The Imperial Valley College Arabs mascot is prominently featured on the gym floor of the DePaoli Sports Complex in this 2020 photo showing the state’s Alternate Care Site at the height of the COVID pandemic. On Wednesday night, March 17, the IVC board voted to retire the Arabs mascot and start a search for its replacement. | COURTESY PHOTO
IMPERIAL — Imperial Valley College mascot Omar the Arab will be retired and replaced after having represented the campus for 80 years, with the last 20 years of that span having been spent largely in obscurity.
The mascot’s inconspicuous presence was largely owed to the campus community’s dissatisfaction with the Arabs mascot and its perceived offensiveness, as a variety of campus officials and students recently made clear.
The decision to retire and replace the Arabs mascot was prompted by the recommendation of an IVC task force charged with determining the campus and wider community’s satisfaction with the mascot.
The recommendation of the IVC Mascot and Identity Task Force went before the Imperial Community College District board, which on Wednesday, March 17, voted unanimously to approve the resolution.
“This is a historic moment that we can all be a part of,” Associated Students Government president and task force member Jorge Silva told the board during a presentation that preceded the trustees’ vote.
With the board’s vote to retire the Arabs mascot, the ASG will start the lengthy and inclusive process of soliciting the public’s input, as well as artists’ submissions, to identify a possible alternative, Silva said.
That process will closely reflect the methods the task force employed to gather feedback from the public regarding its satisfaction with the Arabs mascot, which included a survey, town hall meetings and social media campaign.
“We are going to follow similar steps to make sure the new mascot is representative of the community,” Silva said.
IVC Academic Senate president and task force member Rick Epps also called the possibility of changing the Arabs mascot nothing less than historic during the task force’s presentation to the board.
While acknowledging that it may be difficult to let go of tradition, Epps said that others in similar positions have done so and have emerged as stronger proponents of diversity and inclusiveness as a result.
“We’re at a point where we have a very unique opportunity to enact a legacy change for our college,” Epps said. “A change that is long overdue.”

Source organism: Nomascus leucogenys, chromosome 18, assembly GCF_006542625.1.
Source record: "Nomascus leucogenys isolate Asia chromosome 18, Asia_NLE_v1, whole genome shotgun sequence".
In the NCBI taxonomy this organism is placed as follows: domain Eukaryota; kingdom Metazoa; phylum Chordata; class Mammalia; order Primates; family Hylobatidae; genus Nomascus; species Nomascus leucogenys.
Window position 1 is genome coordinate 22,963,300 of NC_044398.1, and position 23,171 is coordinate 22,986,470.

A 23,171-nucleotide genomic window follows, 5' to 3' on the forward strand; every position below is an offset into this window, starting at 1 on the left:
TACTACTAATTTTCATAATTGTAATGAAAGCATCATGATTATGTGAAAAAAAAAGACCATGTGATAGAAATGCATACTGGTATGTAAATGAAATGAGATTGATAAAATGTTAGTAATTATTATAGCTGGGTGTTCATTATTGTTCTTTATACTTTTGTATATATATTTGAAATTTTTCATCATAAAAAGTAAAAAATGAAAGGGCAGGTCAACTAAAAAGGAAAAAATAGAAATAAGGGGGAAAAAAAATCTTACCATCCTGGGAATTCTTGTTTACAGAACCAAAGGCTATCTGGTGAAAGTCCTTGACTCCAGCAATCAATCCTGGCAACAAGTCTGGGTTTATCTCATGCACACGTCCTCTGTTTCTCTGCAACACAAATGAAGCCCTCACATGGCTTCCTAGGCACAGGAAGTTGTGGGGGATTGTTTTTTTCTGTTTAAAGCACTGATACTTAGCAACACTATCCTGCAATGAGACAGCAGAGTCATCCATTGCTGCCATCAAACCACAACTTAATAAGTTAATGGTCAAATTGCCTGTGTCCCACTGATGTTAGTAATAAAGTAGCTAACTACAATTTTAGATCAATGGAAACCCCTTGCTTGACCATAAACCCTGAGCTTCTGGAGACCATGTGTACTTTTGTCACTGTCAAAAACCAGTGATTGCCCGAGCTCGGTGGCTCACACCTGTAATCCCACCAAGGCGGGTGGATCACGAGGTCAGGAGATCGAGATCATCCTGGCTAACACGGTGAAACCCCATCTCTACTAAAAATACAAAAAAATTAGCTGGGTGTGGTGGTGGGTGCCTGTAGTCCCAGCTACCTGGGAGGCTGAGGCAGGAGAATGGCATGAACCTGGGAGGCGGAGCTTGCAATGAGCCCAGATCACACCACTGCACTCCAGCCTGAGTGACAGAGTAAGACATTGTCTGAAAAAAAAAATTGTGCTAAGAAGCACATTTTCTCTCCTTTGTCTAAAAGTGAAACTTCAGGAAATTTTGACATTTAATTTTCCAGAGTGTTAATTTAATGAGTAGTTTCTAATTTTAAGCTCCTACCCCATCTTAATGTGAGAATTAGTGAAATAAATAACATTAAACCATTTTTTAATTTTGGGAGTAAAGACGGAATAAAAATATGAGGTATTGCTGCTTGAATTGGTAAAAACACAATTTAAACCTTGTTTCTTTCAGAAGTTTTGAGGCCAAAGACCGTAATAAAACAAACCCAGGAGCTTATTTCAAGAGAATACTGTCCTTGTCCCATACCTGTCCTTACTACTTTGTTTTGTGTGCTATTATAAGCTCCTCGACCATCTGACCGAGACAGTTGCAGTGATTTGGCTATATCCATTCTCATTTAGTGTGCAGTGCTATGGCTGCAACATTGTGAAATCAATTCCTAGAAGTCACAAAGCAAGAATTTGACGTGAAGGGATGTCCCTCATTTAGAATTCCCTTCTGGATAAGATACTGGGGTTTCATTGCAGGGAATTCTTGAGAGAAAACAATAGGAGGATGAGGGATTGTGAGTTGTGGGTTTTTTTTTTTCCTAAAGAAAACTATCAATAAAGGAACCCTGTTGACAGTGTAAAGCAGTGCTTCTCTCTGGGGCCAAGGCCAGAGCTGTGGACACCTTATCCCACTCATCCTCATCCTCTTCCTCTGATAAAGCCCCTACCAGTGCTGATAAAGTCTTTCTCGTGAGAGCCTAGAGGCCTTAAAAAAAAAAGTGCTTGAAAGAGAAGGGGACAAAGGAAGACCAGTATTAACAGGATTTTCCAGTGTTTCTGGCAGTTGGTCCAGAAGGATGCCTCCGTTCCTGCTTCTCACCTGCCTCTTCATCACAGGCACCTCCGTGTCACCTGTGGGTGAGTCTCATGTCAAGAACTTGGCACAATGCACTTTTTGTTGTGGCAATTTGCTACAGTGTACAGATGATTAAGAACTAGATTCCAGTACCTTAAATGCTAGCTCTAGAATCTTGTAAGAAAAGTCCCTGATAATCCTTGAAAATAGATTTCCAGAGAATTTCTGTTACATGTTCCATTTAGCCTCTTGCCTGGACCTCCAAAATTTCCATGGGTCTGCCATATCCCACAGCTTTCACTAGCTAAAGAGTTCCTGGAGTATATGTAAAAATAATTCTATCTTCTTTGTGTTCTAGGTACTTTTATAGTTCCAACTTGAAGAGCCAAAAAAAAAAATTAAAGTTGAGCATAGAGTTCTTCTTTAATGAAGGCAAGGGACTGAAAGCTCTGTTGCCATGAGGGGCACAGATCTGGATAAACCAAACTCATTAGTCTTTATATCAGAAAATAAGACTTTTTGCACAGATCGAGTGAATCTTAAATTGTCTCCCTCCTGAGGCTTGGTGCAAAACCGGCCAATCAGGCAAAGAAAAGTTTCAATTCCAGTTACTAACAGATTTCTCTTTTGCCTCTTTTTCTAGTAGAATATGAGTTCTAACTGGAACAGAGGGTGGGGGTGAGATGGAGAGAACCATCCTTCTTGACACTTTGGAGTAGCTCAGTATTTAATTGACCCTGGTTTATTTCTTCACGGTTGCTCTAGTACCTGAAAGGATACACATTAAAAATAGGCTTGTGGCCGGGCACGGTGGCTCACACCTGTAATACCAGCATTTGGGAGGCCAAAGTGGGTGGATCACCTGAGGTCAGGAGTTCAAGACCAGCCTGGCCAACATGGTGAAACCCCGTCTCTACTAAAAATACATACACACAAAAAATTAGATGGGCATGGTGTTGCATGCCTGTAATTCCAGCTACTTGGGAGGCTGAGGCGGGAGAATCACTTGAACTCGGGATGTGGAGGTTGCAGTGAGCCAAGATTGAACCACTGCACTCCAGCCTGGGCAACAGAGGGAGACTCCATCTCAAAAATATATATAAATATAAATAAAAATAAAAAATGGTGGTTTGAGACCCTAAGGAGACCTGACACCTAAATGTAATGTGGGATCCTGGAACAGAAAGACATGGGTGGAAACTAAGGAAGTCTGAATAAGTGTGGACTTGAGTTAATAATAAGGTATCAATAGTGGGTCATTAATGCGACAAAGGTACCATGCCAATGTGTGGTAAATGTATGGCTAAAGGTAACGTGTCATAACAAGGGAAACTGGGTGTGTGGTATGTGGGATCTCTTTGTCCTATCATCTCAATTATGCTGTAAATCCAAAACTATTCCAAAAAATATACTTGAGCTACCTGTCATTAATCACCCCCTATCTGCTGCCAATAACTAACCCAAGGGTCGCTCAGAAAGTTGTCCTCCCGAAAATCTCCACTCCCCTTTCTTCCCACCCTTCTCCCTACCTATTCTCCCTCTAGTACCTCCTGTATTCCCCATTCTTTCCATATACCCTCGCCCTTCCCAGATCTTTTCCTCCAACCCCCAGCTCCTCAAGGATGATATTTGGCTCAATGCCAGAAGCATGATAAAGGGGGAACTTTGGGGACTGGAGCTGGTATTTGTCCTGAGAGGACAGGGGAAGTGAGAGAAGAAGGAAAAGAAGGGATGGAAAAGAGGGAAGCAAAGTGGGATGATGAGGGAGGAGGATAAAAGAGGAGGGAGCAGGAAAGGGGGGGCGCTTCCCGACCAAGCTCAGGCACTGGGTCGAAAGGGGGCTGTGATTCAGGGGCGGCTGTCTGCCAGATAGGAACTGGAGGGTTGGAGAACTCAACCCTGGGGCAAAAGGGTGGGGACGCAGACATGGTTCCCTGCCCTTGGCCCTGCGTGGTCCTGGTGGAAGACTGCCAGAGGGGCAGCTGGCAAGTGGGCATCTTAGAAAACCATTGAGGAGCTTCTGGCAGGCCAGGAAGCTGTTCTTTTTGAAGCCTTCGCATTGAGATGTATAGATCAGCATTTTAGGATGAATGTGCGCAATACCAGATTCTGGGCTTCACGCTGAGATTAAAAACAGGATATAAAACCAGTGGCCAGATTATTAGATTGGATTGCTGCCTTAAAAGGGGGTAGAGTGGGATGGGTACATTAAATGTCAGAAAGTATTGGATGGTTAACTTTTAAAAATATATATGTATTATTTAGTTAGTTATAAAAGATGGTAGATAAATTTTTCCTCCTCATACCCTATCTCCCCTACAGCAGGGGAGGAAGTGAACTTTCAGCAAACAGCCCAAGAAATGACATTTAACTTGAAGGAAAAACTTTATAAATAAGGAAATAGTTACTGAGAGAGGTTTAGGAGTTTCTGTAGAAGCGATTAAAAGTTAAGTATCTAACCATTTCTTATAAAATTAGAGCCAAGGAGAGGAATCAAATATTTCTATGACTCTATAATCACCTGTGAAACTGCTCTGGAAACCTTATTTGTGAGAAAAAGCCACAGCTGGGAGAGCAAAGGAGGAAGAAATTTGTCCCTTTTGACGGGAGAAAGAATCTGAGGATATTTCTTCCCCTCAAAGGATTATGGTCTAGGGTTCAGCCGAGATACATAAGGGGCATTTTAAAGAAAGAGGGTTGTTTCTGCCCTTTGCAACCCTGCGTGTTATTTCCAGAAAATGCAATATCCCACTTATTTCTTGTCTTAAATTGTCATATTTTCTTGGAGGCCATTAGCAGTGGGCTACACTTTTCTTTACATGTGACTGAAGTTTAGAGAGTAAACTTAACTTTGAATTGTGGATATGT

Support for the rebranding of the Arabs mascot has come from outside the county, too.
A previous conversation that Epps said he had with California Community Colleges Chancellor Eloy Oakley indicated the chancellor expressed displeasure with the Arabs mascot not long after his hiring in 2016.
“Chancellor Oakley asked right away, ‘When are you going to change the mascot,’” Epps told the board and the dozens who had participated in the board’s virtual meeting.
In advance of his vote to approve the resolution, Trustee Rom Medina thanked the ASG for leading the most current effort to reconsider the Arabs mascot.
In 2004, a similar effort was undertaken by the ASG, which then brought its recommendation for a new mascot, as well as artistic renderings, to the board without its prior consent, Medina said.
While praising the current ASG for being more inclusive of the community’s opinions this time around, he suggested that a greater effort should be made to seek a larger amount of public input going forward.
“I want to make sure we’re inclusive to the general community,” Medina said.
Past and Present Survey Results
The effort to consider a rebranding of the college’s mascot was led by the Associated Students Government, prompting the formation of the task force in the late summer of 2020.
The ASG had led a similar effort in 2014, when a survey of 617 students and 73 employees determined that a slight majority of employees, 58 percent, were in support of replacing the mascot. A similar majority of students, 57 percent, were opposed to such a change. At the time, the student board ultimately decided not to recommend to the board a rebranding of the mascot.
Since then, student opinion seems to have shifted in favor of replacing the mascot. Of the 755 current students who were among the 2,569 total individuals who responded to an online survey in the fall, about 58 percent expressed some level of dissatisfaction with the Arabs mascot, compared to the 41 percent who expressed some level of satisfaction.
When those same students were asked whether they felt the Arab is an appropriate mascot for the campus, nearly 67 percent stated no, while nearly 34 percent were in approval, the task force’s 30-page survey report stated.
During the last of the task force’s virtual town hall meetings on March 10, IVC alumni, former assistant coach and student athlete Troy Loaiza said there was nothing wrong with the Arabs mascot and that he was proud of representing it while participating in competitive sports.
Loaiza also expressed skepticism about whether the recent survey results were representative of the college campus as a whole and was critical of the ASG’s latest efforts, which he called misguided.